Tackling mental health in refugee education

In 2019, Save the Children and the Massachusetts Institute of Technology Abdul Latif Jameel World Education Lab (J-WEL) joined forces to launch an innovative initiative, called Transforming Refugee Education Towards Excellence (TREE).

This five-year joint effort will tackle trauma and address the urgent learning needs of children in refugee crises. Utilising J-WEL’s expertise in teacher training that uses compassion and Save the Children’s 100-years of experience on the ground and delivering education in emergencies, this initiative will create a coordinated teacher development programme that addresses both teacher wellbeing and teaching quality.

The Impact of Conflict on Teaching Quality

As the conflict in Syria continues, education systems inside Syria and its neighboring countries have either collapsed or been put under intense strain. Governments and organisations across the globe have attempted to tackle this crisis to ensure a generation of children are not left behind, however, an area often overlooked is the role teachers play in a classroom. It has been proven that teachers have the greatest impact on a child’s learning – in fact between two to three times greater than that of other components.

The impact felt in the classroom, by both students and teachers, is not only unique to those affected by the Syria conflict. From the Cox’s Bazar refugee camp in Bangladesh to the Rhino Camp Refugee Settlement in Uganda, Save the Children has found that properly trained teachers are on the frontline in the world’s promise to provide all refugee children with a quality education. One area often overlooked in teacher development programmes is the role of psychosocial support, which TREE is now tackling.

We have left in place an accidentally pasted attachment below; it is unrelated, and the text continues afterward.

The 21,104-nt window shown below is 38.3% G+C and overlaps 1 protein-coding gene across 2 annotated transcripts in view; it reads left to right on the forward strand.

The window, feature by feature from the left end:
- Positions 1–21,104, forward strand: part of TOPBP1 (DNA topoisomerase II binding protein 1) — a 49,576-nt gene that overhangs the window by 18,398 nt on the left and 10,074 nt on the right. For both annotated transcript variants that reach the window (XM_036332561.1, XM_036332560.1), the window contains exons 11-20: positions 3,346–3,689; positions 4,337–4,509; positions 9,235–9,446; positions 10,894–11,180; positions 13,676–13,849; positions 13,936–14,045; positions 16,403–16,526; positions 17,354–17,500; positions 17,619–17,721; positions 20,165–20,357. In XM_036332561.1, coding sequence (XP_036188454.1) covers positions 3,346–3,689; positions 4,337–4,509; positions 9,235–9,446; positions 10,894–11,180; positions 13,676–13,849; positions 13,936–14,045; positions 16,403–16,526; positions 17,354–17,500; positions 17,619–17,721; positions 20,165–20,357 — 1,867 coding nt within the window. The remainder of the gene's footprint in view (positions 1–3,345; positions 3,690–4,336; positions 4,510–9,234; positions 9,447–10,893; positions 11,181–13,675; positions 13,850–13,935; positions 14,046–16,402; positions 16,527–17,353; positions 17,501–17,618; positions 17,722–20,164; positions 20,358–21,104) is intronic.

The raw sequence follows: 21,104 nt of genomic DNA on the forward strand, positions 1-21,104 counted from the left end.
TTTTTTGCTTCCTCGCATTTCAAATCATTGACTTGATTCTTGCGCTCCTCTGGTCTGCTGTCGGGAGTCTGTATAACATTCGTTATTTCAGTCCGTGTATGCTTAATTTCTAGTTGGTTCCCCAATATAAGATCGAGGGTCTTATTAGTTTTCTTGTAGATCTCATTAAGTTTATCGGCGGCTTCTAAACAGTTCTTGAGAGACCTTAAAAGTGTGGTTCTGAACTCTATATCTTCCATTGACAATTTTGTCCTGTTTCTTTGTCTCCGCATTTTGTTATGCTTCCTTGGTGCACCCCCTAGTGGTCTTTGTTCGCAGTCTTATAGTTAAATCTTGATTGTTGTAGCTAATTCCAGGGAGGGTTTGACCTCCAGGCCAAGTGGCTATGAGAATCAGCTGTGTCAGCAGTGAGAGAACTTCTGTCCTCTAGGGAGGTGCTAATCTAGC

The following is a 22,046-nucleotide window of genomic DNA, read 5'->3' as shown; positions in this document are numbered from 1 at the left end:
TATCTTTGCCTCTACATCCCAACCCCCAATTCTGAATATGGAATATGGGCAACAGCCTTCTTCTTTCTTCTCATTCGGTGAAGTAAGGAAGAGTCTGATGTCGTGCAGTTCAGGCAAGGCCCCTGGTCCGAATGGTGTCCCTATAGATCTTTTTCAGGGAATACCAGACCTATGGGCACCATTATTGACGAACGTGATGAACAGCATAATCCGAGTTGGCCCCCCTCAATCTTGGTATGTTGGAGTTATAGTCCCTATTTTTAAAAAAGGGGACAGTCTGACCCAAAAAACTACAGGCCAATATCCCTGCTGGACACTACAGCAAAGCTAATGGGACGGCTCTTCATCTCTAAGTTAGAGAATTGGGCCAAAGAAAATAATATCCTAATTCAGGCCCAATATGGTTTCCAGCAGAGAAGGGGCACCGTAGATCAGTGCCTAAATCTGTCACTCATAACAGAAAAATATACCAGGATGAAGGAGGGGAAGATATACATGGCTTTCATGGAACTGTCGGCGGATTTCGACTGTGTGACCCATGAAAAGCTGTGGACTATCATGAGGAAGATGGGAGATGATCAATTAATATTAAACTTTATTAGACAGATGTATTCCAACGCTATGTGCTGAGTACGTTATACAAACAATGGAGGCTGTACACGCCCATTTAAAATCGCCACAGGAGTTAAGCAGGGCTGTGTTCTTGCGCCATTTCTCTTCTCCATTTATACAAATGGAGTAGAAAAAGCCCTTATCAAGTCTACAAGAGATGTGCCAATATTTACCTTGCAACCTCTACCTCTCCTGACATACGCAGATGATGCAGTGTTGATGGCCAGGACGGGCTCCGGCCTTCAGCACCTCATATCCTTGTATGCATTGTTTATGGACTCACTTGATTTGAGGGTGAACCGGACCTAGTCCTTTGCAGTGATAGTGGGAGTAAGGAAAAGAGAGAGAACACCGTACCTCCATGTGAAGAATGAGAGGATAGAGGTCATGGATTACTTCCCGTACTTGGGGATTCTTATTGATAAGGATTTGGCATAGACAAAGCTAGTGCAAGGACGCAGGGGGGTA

How will TREE tackle mental health in refugee education?

TREE will be piloted in Jordan with expansion into other conflict-affected countries, ultimately benefiting millions of teachers and students. Due to the Syria crisis, teachers in Jordan are struggling in extremely challenging environments. Many have been recruited quickly to meet the increased school-aged population, including Syrian refugees. These teachers may be under-qualified, inadequately supported, and managing overcrowded classrooms in double shift schools, often with classrooms of children who have faced significant trauma.

Refugee child writting on a board with her teacher in a classroom in Zarqa, Jordan
Refugee child in a classroom in Zarqa, Jordan

Ultimately the objective of this programme is to transform the role of teachers as agents of change in the classroom, and create a sustainable model that is applicable and transferable to all educational systems.  Through this approach, we believe that:

  • We will be able to help children and teachers at school in Jordan now, including refugees, and children and teachers who will be at school in conflict-affected countries the future.
  • The implementation of this project offers teachers and students the skills, tools and support to overcome the personal traumas affecting school lives.
  • The project is scalable, at the cutting edge of child development and refugee rehabilitation.

We believe that if psychosocial support and social and emotional learning approaches are incorporated and prioritized in classrooms, children impacted by conflict will have a much better chance of thriving in a school environment. Utalising J-WEL and Save the Children’s global network, we will convene high-level meetings to discuss this pilot.

To find out more about this initiative , please contact Uzma Sulaiman at u.sulaiman@savethechildren.org.uk

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